The Solar System An amazing part of the class this semester was the ability to understand and correct some of the misconceptions that I have held about the Solar System for years. Whether it was about the ‘dark’ side of the moon, the brightness of the North Star, tides, the asteroid belt being hard to … Continue reading I See the Light
Director Boston doing research Because the caves, mines, and crevasses on Earth are filled with extremophiles, NASA uses those lifeforms as a guide to its exploration of the universe. The hidden parts of the planet have to make their own way of survival. Surface life has photosynthesis, but subsurface only a tiny fraction of that … Continue reading A Whole New World!
Jupiter's Moon Ganymede Galileo Galilei discovered many “luminous objects” in 1610 that were orbiting Jupiter. Thought to be stars, it was discovered that they were moons: Io, Europa, Ganymede and Callisto. Ganymede is the largest moon in the Solar System and is even larger than the planet Mercury. It is the only satellite in the Solar System known … Continue reading A Moon Above the Rest: Jupiter’s Moon Ganymede
The map of the System Strict Aristotelian cosmology follows that all bodies are made of the four elements: earth, water, air, and fire. These four exist in the terrestrial realm and the stars exist in the celestial realm. A fifth element, aether, exists there and that is what heavenly bodies are composed of. Aristotle provided … Continue reading Saving the Appearances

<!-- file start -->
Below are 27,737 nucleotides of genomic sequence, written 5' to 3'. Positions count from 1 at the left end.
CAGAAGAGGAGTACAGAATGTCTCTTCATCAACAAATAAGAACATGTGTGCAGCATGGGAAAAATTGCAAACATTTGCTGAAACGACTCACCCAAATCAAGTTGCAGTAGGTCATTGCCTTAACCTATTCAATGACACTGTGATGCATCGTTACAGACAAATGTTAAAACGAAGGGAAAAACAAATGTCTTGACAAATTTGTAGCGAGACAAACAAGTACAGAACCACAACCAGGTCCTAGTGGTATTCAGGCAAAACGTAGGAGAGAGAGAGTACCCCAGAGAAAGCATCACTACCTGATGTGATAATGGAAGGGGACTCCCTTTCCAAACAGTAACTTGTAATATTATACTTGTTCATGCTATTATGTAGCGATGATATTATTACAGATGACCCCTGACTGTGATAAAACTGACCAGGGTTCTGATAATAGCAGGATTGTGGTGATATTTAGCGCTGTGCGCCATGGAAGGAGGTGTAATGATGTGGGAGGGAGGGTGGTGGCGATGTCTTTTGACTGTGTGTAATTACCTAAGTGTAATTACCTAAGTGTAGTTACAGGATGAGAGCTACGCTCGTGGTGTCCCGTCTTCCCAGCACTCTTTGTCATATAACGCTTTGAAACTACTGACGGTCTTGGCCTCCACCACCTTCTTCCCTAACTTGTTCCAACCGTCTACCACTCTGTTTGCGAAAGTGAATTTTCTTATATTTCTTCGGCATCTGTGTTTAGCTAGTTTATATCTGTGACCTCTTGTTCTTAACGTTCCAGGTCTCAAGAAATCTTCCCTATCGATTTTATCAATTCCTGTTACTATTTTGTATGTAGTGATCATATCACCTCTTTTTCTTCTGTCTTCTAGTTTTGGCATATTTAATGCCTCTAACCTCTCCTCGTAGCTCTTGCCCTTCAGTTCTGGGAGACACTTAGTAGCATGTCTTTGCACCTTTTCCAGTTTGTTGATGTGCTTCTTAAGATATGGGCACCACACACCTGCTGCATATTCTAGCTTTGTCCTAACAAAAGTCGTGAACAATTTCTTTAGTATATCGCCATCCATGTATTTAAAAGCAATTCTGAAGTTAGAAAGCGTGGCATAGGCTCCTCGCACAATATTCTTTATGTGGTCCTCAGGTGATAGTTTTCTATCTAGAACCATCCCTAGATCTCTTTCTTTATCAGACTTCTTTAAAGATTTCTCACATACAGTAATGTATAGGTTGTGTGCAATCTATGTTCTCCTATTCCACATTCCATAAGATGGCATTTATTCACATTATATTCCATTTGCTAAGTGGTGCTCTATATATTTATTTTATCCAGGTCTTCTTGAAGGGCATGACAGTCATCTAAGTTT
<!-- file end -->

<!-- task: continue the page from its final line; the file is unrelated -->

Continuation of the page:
The Clouds among Venus The planet Venus is named for the Roman goddess of love and beauty. It is the second largest terrestrial planet. It is also the second brightest natural object in the sky. Venus’ apparent magnitude of -3.8 to -4.6 makes it visible on a clear day. Venus’ atmosphere can be divided into … Continue reading Second Planet to the Sun
Ancient Scientists In other religions, there was no need for astronomy except for the creation of the calendar. Ancient Pagans used Stonehenge to determine their calendar. In Early Judaism, they created their calendar. For Christianity, although it helped dictate holidays, it had pushback from philosophy and scientific observations. Astronomy played a major role in early … Continue reading Ancient Achievements
Isaac Newton was born on January 4 in 1643 in Woolsthorpe, England and died on March 31 in 1727 in Kensington, England. Sir Isaac Newton contributed to the discovery of gravity, the laws of motion and forces. He also clarified the understanding of optics and invented calculus. The first law is that an object in … Continue reading A Science Lesson in History